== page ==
Au Revoir (Assassin’s Creed: Brotherhood)
There’s no question that when people think of the Assassin’s Creed series, they’re likely to think of Ezio. On more than one occasion, the Italian assassin has donned a disguise or two in order to infiltrate a fortress of some sort. One such occasion is when he murdered a host of French soldiers to steal their armour in order to rescue Bartolomeo D’Alviano’s wife, Pantasilea. When morning came, Ezio and Bartolomeo’s infantry (dressed as French soldiers) marched into Baron de Valois’ fortress with Bartolomeo in ropes (but not really). The battle is thrilling, the stakes high, the stealthy approach is just intense enough. What’s not to love about the assassination of Baron de Valois?
End of the Road (Assassin’s Creed: Revelations)
Okay, so as Ezio, you didn’t actually assassinate Prince Ahmet like you thought you would, but that doesn’t mean this assassination mission isn’t a spectacularly fun one. It starts with a long carriage chase with Ezio’s romantic interest beside him, like any good epic mission would, and later sees Ezio and Ahmet fighting as they fall from a great height. This mission is made that much better because it’s about vengeance and the memory (as well as the memories) of Altair. That isn’t even the best part. It’s the ending that puts the icing on this deliciously epic cake, even though Ezio’s hands don’t ever get to deal the killing blow to the treacherous Ahmet, the would-be sultan still meets his demise, and you’ll love it anyway, if only for the hilarity of it.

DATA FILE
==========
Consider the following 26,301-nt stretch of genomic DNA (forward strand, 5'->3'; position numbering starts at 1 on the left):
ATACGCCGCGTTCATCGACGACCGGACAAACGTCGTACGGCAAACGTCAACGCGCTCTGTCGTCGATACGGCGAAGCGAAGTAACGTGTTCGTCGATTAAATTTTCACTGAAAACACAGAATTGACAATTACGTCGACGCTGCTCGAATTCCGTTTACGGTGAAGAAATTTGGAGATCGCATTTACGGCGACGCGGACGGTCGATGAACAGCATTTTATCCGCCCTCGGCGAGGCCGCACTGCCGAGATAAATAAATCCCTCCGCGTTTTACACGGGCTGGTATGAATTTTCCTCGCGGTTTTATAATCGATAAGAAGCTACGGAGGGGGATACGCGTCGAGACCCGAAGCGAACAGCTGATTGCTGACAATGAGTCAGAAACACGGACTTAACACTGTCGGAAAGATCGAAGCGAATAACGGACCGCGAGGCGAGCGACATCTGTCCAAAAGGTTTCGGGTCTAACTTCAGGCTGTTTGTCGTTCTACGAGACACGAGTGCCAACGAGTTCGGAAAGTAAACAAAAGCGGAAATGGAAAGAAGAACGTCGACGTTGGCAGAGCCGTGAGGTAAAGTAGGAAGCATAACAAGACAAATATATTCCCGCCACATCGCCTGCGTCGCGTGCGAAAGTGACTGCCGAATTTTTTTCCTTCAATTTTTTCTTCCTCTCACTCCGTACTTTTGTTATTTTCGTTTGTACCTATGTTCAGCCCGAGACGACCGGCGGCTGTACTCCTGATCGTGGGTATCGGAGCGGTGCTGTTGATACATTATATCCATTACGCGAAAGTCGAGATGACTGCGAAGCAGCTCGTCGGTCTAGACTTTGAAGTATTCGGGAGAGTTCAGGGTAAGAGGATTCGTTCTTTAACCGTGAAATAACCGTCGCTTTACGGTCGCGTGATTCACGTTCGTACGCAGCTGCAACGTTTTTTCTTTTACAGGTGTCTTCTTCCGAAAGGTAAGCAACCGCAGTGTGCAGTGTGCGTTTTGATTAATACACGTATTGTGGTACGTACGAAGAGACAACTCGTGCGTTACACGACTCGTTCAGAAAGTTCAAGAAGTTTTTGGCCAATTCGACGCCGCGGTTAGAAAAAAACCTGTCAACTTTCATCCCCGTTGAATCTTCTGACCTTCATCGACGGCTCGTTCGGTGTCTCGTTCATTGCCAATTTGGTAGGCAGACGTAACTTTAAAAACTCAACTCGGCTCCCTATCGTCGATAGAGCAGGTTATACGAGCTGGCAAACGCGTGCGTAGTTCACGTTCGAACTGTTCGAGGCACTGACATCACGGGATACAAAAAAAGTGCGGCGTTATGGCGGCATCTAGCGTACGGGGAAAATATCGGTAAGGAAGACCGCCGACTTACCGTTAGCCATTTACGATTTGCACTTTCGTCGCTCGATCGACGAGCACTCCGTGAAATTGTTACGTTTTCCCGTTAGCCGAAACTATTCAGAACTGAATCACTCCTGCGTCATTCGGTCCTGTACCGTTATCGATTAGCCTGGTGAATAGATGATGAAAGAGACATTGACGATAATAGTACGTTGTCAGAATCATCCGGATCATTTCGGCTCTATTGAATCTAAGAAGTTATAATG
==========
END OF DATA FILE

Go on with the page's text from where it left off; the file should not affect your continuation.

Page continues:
Lee’s Last Stand (Assassin’s Creed III)
This mission stands out because everything about it is misleading. By this point, you’ve grown to hate Charles Lee as depicted in the game (or as depicted by historical documents and descriptions) and eagerly seek to assassinate him, to avenge Connor’s mother and his people. You wreak havoc in New York with cannon fire just to ensure Charles’ vulnerability. You struggle through debris only to find out that Charles isn’t there. You are instead ambushed by Connor’s father, Haytham, a character you were growing fond of only a few sequences ago as you played as him. This battle is a culmination of all the philosophical and familial conflict that divided the two playable characters in ACIII, ending with the death of Haytham Kenway.
A Single Madman (Assassin’s Creed IV: Black Flag)
Assassin’s Creed IV: Black Flag is an incredible game for many reasons, one of them being that you get to sail around the Caribbean in one hell of a ship as a pirate. What do pirates need other than a ship? A safe haven in which to store all the loot! In the mission ‘A Single Madman’, Edward Kenway has just escaped imprisonment with a crew comprised of the Spanish Treasure Fleet’s former prisoners. Now he finds himself on Greater Inagua, following Du Casse, the Templar who posed a threat to the safety of Kenway’s pirate friends on Nassau. There’s only one solution— skulk around the tropical paradise and assassinate the guards, find and kill Du Casse and take over his sweet crib, complete with Templar armour.